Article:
Can you iron a watercolor painting to flatten it?

It is pretty much inevitable that watercolor paintings will buckle/warp as they are painted. Will ironing help solve this problem? Can you flatten a watercolor painting by ironing it or might that damage it?

It is possible to flatten watercolor paintings by ironing them. Moisten the backside a bit, but only lightly. Cover the painting with a bed sheet or similar while ironing, with the painting’s backside facing up. Iron softly over the painting with a dry iron on a low setting. Check the painting frequently during the process.


Is it a good idea to iron a watercolor painting?

Ironing a watercolor painting flattens it faster than anything else. It might not be the best method, though. 

You could end up doing more harm than good, especially if you’ve never done it before. If you don’t use it properly, an iron can be very harmful to both the paper and the paint.

I will go into more detail about that soon, as well as alternative, safer methods of flattening a watercolor painting. Keep reading.

Anyhow, an iron, if used correctly, can do wonders. If used incorrectly, it can ruin your work.

If you’d like to find out if laminating your watercolor painting, would be a good way to preserve it, check this article out.

When ironing a watercolor painting for the first time, don’t iron the finished piece. 

Doodle on some watercolor paper, or use an old painting you don’t like that much, but could use some flattening. Now, you’ll just have to follow these steps:

woman painting with watercolor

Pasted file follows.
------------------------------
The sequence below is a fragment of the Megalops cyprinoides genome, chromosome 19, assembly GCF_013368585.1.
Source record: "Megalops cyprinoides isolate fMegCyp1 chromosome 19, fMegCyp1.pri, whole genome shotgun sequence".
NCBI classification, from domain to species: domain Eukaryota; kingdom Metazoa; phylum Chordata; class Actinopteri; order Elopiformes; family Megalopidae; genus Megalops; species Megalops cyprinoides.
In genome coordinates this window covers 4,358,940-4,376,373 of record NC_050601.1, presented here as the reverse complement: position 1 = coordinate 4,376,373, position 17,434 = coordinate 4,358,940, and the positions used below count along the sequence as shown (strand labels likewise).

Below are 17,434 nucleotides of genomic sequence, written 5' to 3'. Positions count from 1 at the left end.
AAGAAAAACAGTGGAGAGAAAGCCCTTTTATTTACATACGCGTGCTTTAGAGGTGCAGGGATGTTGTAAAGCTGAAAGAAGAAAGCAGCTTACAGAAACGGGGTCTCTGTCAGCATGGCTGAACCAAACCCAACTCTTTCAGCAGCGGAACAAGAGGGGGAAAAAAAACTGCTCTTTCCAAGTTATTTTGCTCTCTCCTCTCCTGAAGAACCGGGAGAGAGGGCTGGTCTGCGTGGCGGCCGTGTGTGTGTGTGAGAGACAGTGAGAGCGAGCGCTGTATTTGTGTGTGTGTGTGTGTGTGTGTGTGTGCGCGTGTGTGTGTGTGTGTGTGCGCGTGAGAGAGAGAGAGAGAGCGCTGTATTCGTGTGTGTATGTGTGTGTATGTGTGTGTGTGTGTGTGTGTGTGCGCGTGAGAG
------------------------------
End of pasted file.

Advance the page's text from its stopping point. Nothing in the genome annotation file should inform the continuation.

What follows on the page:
The proper way to iron a watercolor painting

Firstly, you should use the lowest setting on your iron so it doesn’t burn the paper or paint. Too much heat can sometimes make the paper brittle, so you have to be careful.

Additionally, you must use the dry setting. Steaming your painting will destroy it, because the watercolor paint will simply float away.

When it comes to preparing the paper, you should moisten the backside a little. You need to be extremely careful with how much water you use here. You should only slightly moisten it, so the paint on the frontside won’t get wet.

You should use some type of protection between the iron and painting once your iron and painting are ready. For me, a bedsheet works well. You can use anything similar as well. I talk more about why I like to do so in the next section.

Lay the painting on a flat surface with the moist side facing up and cover it with a bedsheet. Turn on the iron and gently iron the painting.

Check your painting every now and then to make sure everything is okay.

You should first test ironing a watercolor painting on another sheet of the same paper if it’s your first time ironing a watercolor painting. 

The first time might not go so well. You can try setting your iron to a higher setting, ironing the painting longer, or moisturizing the painting a bit more.

Also find out if you need gesso for watercolor painting and if watercolor and acrylic paint can be used together.

Watercolor paintings can be destroyed when ironed, here’s how to prevent it

Ironing the watercolor painting on the front side of the paper would be the worst thing you could do.

Watercolor paint can be burned if it is ironed. Especially if the iron is set to steam.

You should always iron watercolor paintings with the dry iron setting on the backside of the paper. 

In addition, I recommend using a bedsheet or something similar in between the painting and the iron. It prevents damage to the painting or too much heat being applied.

Since it reduces the risk of damaging your painting, and irons your bedsheets at the same time, I have found it to be quite useful.

It is still important not to overdo it or put too much pressure on it.